Hopewell Furnace
2 Mark Bird Lane
Elverson, PA 19520
(610) 582 8773

Places Nearby:
Daniel Boone Homestead
Merritt Museums
Pottsgrove Manor
Limerick Energy Info Center
Berman Art Museum
Mill Grove Audubon
Springton Manor
Boyertown Museum of Historic Vehicles
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"Iron communities," such as the one so aptly portrayed at this National Historic Site, were social entities governed by a hierarchy that was quite practical for its time. The owner of the furnace was virtually a king. He made lots of money and lived in luxury, overseeing and at times directly controlling the lives of the people in his community. The ironmaster, if he was not also the owner, came next, He managed the furnace operation. Personally he prospered to the degree that the furnace prospered. The clerk, functioning basically as a business manager, came next. Then the founder, who supervised the production of iron. His pay depended upon the quality of iron he could produce.

The vast majority of workers, however, did the hard labor, working under conditions that would make today's union members' hair stand on end. In some cases pay was in the form of credit at the company store. While at first that may seem harsh, where else would they spend their money? As we do today, people then exchanged labor for the things of a better life. A cabin with a wood-burning stove was better than a tent and a camp fire.

Hopewell Furnace tells a fascinating story. Built by patriot Mark Bird, the furnace operated from 1771 to 1883. While its most profitable items were stoves, the furnace cast many other objects such as kettles, machinery and grates. This despite England's Act of 1750, prohibiting the manufacture of finished iron products by the colonists (they were supposed to buy them from England).

During the Revolutionary War Hopewell supplied cannon, shot and shell for patriot forces. The furnace reached its peak between 1820 and 1840, then gradually was made obsolete by more efficient processes.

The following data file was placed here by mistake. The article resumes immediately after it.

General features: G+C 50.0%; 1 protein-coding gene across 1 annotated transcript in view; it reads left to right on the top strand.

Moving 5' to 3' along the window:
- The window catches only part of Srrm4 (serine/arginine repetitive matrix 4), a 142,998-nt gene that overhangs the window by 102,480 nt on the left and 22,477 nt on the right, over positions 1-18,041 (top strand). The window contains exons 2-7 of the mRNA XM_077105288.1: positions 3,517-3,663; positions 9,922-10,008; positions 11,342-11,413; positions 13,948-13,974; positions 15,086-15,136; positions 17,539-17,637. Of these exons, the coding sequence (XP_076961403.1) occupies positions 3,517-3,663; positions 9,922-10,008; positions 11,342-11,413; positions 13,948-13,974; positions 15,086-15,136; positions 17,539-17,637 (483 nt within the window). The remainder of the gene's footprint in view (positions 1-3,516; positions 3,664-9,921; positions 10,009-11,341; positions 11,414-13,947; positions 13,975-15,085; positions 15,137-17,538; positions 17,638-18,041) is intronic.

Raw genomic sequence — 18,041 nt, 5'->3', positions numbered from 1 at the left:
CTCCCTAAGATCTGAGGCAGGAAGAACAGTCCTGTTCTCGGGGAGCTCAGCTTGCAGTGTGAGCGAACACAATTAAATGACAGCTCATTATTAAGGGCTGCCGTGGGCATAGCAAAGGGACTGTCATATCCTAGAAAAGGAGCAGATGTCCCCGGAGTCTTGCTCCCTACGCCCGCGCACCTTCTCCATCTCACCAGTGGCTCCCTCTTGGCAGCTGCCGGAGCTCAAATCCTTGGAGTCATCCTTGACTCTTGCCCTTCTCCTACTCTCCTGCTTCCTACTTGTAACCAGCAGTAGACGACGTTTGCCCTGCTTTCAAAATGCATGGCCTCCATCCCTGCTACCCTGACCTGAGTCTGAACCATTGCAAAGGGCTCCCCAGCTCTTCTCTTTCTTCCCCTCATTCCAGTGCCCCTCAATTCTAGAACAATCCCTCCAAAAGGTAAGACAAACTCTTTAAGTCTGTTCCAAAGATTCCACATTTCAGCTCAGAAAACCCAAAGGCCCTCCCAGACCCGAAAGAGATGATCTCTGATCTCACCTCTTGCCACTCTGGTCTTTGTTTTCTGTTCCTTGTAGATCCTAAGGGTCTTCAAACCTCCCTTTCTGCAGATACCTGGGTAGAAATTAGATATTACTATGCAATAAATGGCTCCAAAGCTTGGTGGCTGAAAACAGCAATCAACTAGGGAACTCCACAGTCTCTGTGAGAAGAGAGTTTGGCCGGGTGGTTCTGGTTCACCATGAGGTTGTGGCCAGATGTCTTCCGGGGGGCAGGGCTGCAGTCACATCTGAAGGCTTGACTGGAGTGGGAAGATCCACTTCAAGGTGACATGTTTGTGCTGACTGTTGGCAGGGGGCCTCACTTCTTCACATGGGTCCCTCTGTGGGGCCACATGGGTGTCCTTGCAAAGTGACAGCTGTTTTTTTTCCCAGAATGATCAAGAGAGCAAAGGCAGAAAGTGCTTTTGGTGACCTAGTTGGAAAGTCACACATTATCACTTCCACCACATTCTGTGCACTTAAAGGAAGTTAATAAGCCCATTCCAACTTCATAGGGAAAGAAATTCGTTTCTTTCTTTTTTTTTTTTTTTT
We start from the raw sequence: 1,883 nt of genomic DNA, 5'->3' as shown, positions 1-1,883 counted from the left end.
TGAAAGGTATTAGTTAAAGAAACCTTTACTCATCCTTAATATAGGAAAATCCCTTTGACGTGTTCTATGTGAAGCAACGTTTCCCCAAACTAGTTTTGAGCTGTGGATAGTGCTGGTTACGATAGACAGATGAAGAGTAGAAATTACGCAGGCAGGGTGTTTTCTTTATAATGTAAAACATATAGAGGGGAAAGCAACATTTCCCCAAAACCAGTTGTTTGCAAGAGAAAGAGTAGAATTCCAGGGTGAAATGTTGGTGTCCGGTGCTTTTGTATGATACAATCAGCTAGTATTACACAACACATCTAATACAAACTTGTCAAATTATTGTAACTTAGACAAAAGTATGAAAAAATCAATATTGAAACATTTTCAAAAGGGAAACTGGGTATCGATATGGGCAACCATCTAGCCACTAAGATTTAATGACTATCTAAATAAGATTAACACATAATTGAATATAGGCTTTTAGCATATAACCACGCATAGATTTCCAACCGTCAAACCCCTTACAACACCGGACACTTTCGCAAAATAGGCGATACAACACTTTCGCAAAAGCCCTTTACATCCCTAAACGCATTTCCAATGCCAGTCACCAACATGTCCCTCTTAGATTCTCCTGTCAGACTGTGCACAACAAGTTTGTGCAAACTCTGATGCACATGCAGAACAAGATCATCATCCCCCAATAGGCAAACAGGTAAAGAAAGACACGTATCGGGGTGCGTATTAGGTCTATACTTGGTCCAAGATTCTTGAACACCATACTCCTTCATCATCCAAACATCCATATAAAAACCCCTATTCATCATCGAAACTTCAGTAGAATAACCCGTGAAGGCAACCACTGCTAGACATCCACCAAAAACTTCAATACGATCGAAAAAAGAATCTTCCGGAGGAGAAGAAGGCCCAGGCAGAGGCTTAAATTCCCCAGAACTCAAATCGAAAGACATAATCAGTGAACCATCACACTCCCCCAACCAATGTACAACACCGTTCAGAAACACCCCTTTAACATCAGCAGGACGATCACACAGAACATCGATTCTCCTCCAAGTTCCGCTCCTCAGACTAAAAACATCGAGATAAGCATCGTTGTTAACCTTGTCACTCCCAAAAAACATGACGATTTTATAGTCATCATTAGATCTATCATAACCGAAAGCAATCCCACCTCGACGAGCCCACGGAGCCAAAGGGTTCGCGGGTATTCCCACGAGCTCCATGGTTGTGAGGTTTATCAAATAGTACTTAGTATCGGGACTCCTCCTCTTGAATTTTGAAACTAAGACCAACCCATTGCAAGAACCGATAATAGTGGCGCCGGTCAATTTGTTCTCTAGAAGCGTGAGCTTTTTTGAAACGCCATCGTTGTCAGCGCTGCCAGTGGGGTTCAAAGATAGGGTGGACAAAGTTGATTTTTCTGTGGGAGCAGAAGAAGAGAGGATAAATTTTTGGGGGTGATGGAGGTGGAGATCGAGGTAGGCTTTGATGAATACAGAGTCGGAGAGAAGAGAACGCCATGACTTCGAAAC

Visitors today will find the furnace as it appeared in its prosperous years. The machinery has been restored and it is quite something to see. During the summer months, activities depicting village trades and crafts are presented, and the calendar includes various events throughout the year, including sheep shearing, apple harvests, and an Iron Plantation Christmas.

All tours are Self-Guided, including those for School Groups. The Visitor Center features audio/visual programs on iron-making. Overall it's a great experience for people of any age. Allow about 1½ hours for a tour.

Hours: Open Wednesday thru Sunday from 9 - 5. Open daily during the summer (mid-June Labor Day). Ironmaking demonstrations take place in summer. Call for schedule. Closed New Years, M.L. King Day, Presidents Day, Thanksgiving and Christmas.
FREE. Call to confirm.
Call for Group info.
Group Reservations: At least 1 week in advance.
Lunch: Small picnic area the the site. Also, picnic in adjacent French Creek State Park - (610) 582-9680.
Handicapped Access: Limited, call with your needs.
Directions: I-76 West to exit 23. Rt. 100 North to Rt. 401 West. Go about 7 miles to Rt. 345 North and about 5 miles to Hopewell. 60 minutes northwest of Philadelphia.

Copyright © 1996-2014 by Patrick Tadeushuk. All Rights Reserved.